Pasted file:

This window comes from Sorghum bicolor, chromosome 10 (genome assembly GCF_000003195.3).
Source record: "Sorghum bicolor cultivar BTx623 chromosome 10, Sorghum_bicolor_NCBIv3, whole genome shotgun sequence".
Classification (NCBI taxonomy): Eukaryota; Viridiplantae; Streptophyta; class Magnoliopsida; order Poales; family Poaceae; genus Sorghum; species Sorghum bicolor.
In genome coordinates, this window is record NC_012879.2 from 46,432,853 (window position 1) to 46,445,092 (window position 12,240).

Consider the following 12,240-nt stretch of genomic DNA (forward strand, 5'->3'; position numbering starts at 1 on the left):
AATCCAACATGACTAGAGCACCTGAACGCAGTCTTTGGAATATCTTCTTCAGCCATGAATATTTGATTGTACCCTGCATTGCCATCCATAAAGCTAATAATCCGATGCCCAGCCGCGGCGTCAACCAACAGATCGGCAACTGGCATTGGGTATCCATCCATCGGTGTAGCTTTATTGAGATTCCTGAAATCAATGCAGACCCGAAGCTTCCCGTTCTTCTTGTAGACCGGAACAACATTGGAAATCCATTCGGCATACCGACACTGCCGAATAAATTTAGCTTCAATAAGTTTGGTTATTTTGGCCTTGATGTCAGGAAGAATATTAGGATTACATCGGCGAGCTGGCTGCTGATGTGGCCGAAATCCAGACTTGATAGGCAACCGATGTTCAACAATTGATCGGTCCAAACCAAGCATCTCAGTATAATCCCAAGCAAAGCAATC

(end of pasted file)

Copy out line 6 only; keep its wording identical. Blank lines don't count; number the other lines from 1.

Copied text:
AATCCAACATGACTAGAGCACCTGAACGCAGTCTTTGGAATATCTTCTTCAGCCATGAATATTTGATTGTACCCTGCATTGCCATCCATAAAGCTAATAATCCGATGCCCAGCCGCGGCGTCAACCAACAGATCGGCAACTGGCATTGGGTATCCATCCATCGGTGTAGCTTTATTGAGATTCCTGAAATCAATGCAGACCCGAAGCTTCCCGTTCTTCTTGTAGACCGGAACAACATTGGAAATCCATTCGGCATACCGACACTGCCGAATAAATTTAGCTTCAATAAGTTTGGTTATTTTGGCCTTGATGTCAGGAAGAATATTAGGATTACATCGGCGAGCTGGCTGCTGATGTGGCCGAAATCCAGACTTGATAGGCAACCGATGTTCAACAATTGATCGGTCCAAACCAAGCATCTCAGTATAATCCCAAGCAAAGCAATC